COVID-19 and Inequalities – Prof. Danielle Denardo
COVID-19 has highlighted and worsened many enduring societal fault lines in terms of race/ethnicity, gender, sexuality, (dis)ability, health, and more. Students in this LC explored these inequalities and how they have been impacted by and have shaped the pandemic. Emphasis was placed on critically examining COVID-19 through an intersectional lens and coming up with ideas for action and change, implementing them when possible.

Gender Violence in War – Prof. Sarah England
Since the 1990s when the United Nations Security Council and the International Criminal Courts in the former Yugoslavia and in Rwanda began to recognize rape as a strategic weapon of war, there has been growing academic, policy, and media interest in conflict-related gender-based violence (CRGBV). Students in this course studied the history of how this concept has been conceptualized by the international human rights community and by primarily feminist scholars, the ideologies of gender and sexuality that are connected to these forms of violence, and the way that the local, national, and international community have responded to this problem.

On Campus During COVID-19 – Prof. Robert Hamersley
In this course, students learned about the novel coronavirus SARS-CoV-2, and the COVID-19 disease that it causes, using a case-study approach to examine the reopening plans of peer universities, how they were implemented, and their successes and failures. Based on what they learned, the students made recommendations about SUA’s back to campus plans, and prepared educational materials to help ensure a successful return of students to campus.

Being Human in STEM – Prof. Nidanie Henderson-Stull
This course explored how Soka and other students experience science, technology, engineering, and math (STEM), through individual and collective identities and intersections. They articulated their personal Being Human in STEM stories and ground their understanding in academic literature. They surveyed articles on diversity, equity, and inclusion in STEM and interrogated ideas of scientific objectivity by studying the feminist philosophy of science and indigenous ways of knowing. They designed and implemented an oral history research project to articulate STEM narratives from the SUA community, from which responsive interventions are formulated and shared to bring about systemic change within the broader campus and STEM community. This course was modeled on the national Being Human in STEM curriculum and offered in partnership with SUA’s Center for Race, Ethnicity, and Human Rights.

Abandoned People & Democracy – Prof. Dongyoun Hwang
Drawing on the concept of “abandoned people” who, according to Okinawan peace activist and writer Nishioka Nobuyuki, have been the victims of state violence or have been marginalized, neglected, and discriminated against in a number of ways by authorities such as the state, the students in this course examined why and how they have not been protected by the state and their voices have been buried. The students gave particular attention to those in East Asia who have been socially alienated under the state’s economic drive, the victims of wartime atrocities, and the victims of state violence, and suggested a rethinking of the meaning of democracy and the importance of minor voices in practicing it.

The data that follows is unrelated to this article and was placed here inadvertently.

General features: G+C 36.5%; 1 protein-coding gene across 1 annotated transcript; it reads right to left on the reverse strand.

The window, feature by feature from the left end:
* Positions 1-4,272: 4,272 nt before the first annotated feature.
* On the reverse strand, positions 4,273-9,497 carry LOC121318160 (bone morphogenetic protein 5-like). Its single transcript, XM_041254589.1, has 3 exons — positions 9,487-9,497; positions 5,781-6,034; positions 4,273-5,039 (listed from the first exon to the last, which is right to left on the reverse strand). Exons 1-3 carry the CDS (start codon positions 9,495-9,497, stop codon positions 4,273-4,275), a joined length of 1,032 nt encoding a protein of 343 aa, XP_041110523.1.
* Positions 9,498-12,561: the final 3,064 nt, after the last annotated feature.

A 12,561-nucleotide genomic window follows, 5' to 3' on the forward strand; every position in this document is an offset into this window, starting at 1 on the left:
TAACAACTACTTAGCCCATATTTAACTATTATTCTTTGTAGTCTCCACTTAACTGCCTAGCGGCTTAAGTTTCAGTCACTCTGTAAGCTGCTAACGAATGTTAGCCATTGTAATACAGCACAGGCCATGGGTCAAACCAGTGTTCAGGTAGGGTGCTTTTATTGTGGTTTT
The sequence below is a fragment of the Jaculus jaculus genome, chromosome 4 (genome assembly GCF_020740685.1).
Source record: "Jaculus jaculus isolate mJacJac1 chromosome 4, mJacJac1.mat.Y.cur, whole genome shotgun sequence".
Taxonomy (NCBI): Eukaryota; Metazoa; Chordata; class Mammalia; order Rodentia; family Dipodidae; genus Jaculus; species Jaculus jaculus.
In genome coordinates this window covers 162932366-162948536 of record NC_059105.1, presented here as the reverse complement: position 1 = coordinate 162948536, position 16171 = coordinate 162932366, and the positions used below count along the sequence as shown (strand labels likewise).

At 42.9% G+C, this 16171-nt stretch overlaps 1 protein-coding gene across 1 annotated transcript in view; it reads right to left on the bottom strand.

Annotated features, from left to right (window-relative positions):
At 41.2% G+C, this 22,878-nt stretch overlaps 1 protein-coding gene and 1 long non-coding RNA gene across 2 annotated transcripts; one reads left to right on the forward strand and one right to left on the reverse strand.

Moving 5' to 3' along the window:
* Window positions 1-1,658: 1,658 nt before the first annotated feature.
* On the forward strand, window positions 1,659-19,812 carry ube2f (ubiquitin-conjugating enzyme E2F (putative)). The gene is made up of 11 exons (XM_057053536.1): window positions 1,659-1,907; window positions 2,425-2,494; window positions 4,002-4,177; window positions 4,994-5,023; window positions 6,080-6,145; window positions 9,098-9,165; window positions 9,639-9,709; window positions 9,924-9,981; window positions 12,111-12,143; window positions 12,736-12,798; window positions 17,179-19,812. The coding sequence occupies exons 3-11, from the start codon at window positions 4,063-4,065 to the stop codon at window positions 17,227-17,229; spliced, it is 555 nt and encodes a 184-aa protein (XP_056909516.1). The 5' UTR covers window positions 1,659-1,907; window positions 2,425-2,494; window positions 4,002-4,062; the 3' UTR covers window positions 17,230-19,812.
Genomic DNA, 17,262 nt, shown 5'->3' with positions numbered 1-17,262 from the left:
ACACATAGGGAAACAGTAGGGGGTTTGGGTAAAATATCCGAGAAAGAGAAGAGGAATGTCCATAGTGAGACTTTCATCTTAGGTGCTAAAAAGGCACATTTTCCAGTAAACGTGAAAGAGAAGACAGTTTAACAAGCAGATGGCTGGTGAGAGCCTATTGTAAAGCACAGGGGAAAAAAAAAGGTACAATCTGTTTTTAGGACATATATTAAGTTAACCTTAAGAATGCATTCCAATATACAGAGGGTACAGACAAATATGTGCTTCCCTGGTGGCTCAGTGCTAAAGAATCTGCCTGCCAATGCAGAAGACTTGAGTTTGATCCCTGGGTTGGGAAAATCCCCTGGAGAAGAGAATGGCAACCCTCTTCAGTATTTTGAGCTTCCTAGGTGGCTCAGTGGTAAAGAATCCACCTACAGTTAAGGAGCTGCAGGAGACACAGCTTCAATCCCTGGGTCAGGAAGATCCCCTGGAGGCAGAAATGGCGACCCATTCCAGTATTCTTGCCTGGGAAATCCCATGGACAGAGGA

Languages of the World – Prof. Osamu Ishiyama
This course was built around Okinawan peace activist and writer Nishioka Nobuyuki’s concept of abandoned people—those who have been victims of state violence or marginalized, neglected, and discriminated against by state authorities. Students examined why and how these people have not been protected and had their voices silenced. The students gave particular attention to those in East Asia who have been socially alienated under the state’s economic drive, the victims of wartime atrocities state violence, and suggested a rethinking of the meaning of democracy and the importance of full participation.

Leadership & Followership – Prof. Jennifer Lee
Students in this course examined the psychology of leadership and followership from a systems perspective and studied their own behaviors in groups. Through experiential exercises and self-inquiry, students investigated the ways they take up their roles as leaders and followers, how they relate to formal authority, and how they exercise their own personal authority in groups. The aim of this course was to foster self-awareness through the examination of social identities, unconscious biases towards authority, and valances towards specific roles within a group.

SARS-CoV-2: Molecular-Global – Prof. Robert Levenson
This course focused on exploring the molecular nature of SARS-CoV-2, the virus which is the cause of the COVID-19 disease. Students investigated the molecular biology of viruses, including SARS-CoV-2, examining the causes and impacts of other epidemics like HIV and Ebola to see the lessons they offer, and exploring the new vaccine technologies that will hopefully return us to normalcy soon.

Policy to the Pandemic – Prof. Junyi Liu
This course surveyed the policy responses to the COVID-19 pandemic of about 70 countries. Through a collection of global policy data, students compared government responses to the pandemic, comparing those in categories such as high-income and low-income nations, democratic and authoritarian nations, landlocked and coastal nations. Reports of those comparisons could lead to further and more in-depth research, searching for causal relations, if any, between country characteristics and a relatively successful control of a pandemic.

Cryptozoology – Prof. Anthony Mazeroll
Cryptids (an animal that there are claims to its existence but does not actually exist) appear in the mythology of most societies around the world. Bigfoot, for instance, or the Loch Ness Monster. Some like the Kraken of sea-faring societies have turned out to be real living creatures. The course discussed the scientific evidence of the cryptids that have been used in mythology, trying to answer the question, Is Cryptozoology science or pseudoscience?